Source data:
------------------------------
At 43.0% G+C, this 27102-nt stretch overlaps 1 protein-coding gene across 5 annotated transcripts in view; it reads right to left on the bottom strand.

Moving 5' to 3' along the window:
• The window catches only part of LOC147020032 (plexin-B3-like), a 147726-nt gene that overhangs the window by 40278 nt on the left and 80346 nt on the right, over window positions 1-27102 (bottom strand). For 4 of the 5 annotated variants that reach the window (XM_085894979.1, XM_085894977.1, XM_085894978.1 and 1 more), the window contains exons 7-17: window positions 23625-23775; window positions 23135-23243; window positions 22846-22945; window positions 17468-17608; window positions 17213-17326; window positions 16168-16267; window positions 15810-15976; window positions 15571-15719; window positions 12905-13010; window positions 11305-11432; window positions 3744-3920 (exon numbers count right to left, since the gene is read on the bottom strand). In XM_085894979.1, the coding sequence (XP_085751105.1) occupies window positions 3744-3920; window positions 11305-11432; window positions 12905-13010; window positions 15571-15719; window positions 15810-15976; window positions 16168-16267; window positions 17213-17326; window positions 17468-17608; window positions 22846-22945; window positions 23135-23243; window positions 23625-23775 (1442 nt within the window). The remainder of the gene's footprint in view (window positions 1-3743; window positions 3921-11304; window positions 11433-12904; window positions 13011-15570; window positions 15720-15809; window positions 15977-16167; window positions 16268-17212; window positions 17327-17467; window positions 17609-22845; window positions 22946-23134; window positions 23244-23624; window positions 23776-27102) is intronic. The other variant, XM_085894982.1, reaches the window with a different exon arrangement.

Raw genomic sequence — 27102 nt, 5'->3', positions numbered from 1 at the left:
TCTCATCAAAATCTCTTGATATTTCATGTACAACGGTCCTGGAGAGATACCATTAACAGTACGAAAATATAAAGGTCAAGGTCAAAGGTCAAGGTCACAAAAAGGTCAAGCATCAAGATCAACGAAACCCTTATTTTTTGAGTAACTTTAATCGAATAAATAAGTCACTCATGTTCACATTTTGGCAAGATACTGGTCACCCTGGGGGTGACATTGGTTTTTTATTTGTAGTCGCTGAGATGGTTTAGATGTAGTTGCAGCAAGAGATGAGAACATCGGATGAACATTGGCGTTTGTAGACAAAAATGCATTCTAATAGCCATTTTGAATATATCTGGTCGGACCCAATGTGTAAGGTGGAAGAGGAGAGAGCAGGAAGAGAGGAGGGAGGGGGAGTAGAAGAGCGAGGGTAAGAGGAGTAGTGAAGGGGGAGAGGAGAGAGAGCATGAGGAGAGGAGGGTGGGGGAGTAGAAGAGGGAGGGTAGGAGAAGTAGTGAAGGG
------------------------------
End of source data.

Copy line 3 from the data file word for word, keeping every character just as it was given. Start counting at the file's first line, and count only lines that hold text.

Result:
• The window catches only part of LOC147020032 (plexin-B3-like), a 147726-nt gene that overhangs the window by 40278 nt on the left and 80346 nt on the right, over window positions 1-27102 (bottom strand). For 4 of the 5 annotated variants that reach the window (XM_085894979.1, XM_085894977.1, XM_085894978.1 and 1 more), the window contains exons 7-17: window positions 23625-23775; window positions 23135-23243; window positions 22846-22945; window positions 17468-17608; window positions 17213-17326; window positions 16168-16267; window positions 15810-15976; window positions 15571-15719; window positions 12905-13010; window positions 11305-11432; window positions 3744-3920 (exon numbers count right to left, since the gene is read on the bottom strand). In XM_085894979.1, the coding sequence (XP_085751105.1) occupies window positions 3744-3920; window positions 11305-11432; window positions 12905-13010; window positions 15571-15719; window positions 15810-15976; window positions 16168-16267; window positions 17213-17326; window positions 17468-17608; window positions 22846-22945; window positions 23135-23243; window positions 23625-23775 (1442 nt within the window). The remainder of the gene's footprint in view (window positions 1-3743; window positions 3921-11304; window positions 11433-12904; window positions 13011-15570; window positions 15720-15809; window positions 15977-16167; window positions 16268-17212; window positions 17327-17467; window positions 17609-22845; window positions 22946-23134; window positions 23244-23624; window positions 23776-27102) is intronic. The other variant, XM_085894982.1, reaches the window with a different exon arrangement.